#MyJoburg interview with Osmic Menoe, founder of the Back to the City Festival

04 Oct 2023
In our #MyJoburg series, we speak to people that add something unique to Joburg's creative mix and get the lowdown on what enthrals them about this city. 

As the founder of Africa's biggest hip-hop and street culture festival, Back to the City, the South African Hip-hop Awards and the South African Hip-hop Museum in Newtown, Osmic Menoe has profoundly marked Joburg's cultural landscape. Menoe has harnessed the power of hip-hop to drive positive change among young people and advocates for progress and unity through music and art. With the upcoming annual Back to the City festival slated for Sat, Oct 7, we couldn't resist the opportunity to sit down with someone whose mission is to inspire the uninspired. 
The custodian of hip-hop in South Africa, Osmic Menoe. 

"Hip-hop culture in Joburg creates hope and makes you dream bigger."

What's the first song that drew you to hip-hop? 
It was not a song but a feeling. I felt [it] when I was in Grade 3, when I started writing my name in 'graffiti' on books and making sounds with my mouth, not knowing it was beatboxing, or taking to dance on the floor not knowing that it was break-dancing.

This year hip-hop in the U.S. celebrates 50 years of existence. What do you regard as hip-hop's greatest achievements?
I think its biggest achievement is showing that anything is possible when you seek to change your life for the better, especially if you're coming from a hopeless background. Hip-hop uses anything and everything that's discarded or forgotten. The culture also promotes entrepreneurship.

What prompted you to start Back to the City?
Passion and the will to try and uplift my peers to inspire others, and to also promote Freedom Day amongst the youth. (Ed's note: previous festivals were held on Freedom Day in April, but this year's Back to the City festival happens on Sat, Oct 7).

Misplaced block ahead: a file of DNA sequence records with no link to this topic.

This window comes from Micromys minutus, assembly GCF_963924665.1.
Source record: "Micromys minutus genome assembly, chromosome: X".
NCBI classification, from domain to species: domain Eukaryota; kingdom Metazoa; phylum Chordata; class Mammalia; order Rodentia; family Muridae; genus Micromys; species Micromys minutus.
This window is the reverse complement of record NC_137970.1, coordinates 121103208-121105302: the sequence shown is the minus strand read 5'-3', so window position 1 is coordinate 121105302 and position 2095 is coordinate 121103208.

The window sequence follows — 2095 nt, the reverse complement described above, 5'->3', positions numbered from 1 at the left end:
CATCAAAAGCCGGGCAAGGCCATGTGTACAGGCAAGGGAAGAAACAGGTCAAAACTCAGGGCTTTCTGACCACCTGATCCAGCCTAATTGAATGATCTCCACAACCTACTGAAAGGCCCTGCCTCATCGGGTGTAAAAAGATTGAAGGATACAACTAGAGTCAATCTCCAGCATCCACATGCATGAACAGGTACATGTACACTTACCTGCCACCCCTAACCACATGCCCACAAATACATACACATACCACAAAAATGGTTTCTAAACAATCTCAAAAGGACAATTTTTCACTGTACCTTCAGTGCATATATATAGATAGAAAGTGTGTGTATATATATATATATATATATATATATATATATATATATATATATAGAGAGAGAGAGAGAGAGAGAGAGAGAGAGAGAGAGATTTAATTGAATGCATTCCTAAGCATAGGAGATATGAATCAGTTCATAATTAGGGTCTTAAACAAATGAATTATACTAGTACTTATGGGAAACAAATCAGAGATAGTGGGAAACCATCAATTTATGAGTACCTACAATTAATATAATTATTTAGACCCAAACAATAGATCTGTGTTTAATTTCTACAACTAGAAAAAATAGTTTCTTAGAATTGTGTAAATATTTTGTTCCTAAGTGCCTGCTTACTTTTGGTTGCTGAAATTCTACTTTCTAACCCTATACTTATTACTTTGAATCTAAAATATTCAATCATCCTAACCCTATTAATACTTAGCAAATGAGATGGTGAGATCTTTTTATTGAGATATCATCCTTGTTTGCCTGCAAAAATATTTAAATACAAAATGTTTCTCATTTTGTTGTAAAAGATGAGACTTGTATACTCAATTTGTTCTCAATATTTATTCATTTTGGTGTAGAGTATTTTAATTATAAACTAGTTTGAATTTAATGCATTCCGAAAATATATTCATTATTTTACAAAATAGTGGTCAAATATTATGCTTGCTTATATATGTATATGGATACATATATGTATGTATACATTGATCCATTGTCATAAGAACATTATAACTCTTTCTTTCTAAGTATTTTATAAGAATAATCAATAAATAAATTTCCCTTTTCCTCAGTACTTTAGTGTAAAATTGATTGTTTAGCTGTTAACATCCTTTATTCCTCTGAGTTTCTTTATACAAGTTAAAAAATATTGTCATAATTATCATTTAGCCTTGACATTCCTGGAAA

High energy and of course hip-hop at the Back to the City festival. Photo: GAS Photography. 

There are so many elements to hip-hop culture. How would you define it? 
I would define it as a solution to your problems as a youth. I would call it a mouthpiece or 'ghetto news'; I would also call it a live public gallery done by those who seek to beautify their environment.

How would you define hip-hop culture in Joburg? 
I would call it 'hope'; I compare it to a culture that creates hope and makes you dream bigger.

"Why create a museum space for  Hip-hop? Because the future kids need to see what kids in the past did and how they did it." 

How has the hip-hop scene in Johannesburg evolved since the inception of Back to the City?
It has changed a lot to the point that big sponsors and the government now take the culture seriously, and I think the role of the festival was to [help] foster a hip-hop economy. 

Your new project is the Hip-hop Museum in Newtown. Tell us why you started it?
I felt it was important to preserve, educate, inspire and showcase the wonder that is hip-hop. For the longest time, our country never had a museum or space that talks about our alternative past. I felt it needed to be done and I wondered why nobody had done it.

Hip-hop is such a dynamic and performative culture. Why create a museum space for it?
Because the future kids need to see what kids in the past did and how they did it. It's also important to educate the present kids about certain issues they could be going through, like finding yourself in this crazy world.

How does hip-hop, which started as an underground phenomenon, maintain its edge?
I think the culture does what it wants to do and that keeps it edgy. We all don't have a template so we do what we feel.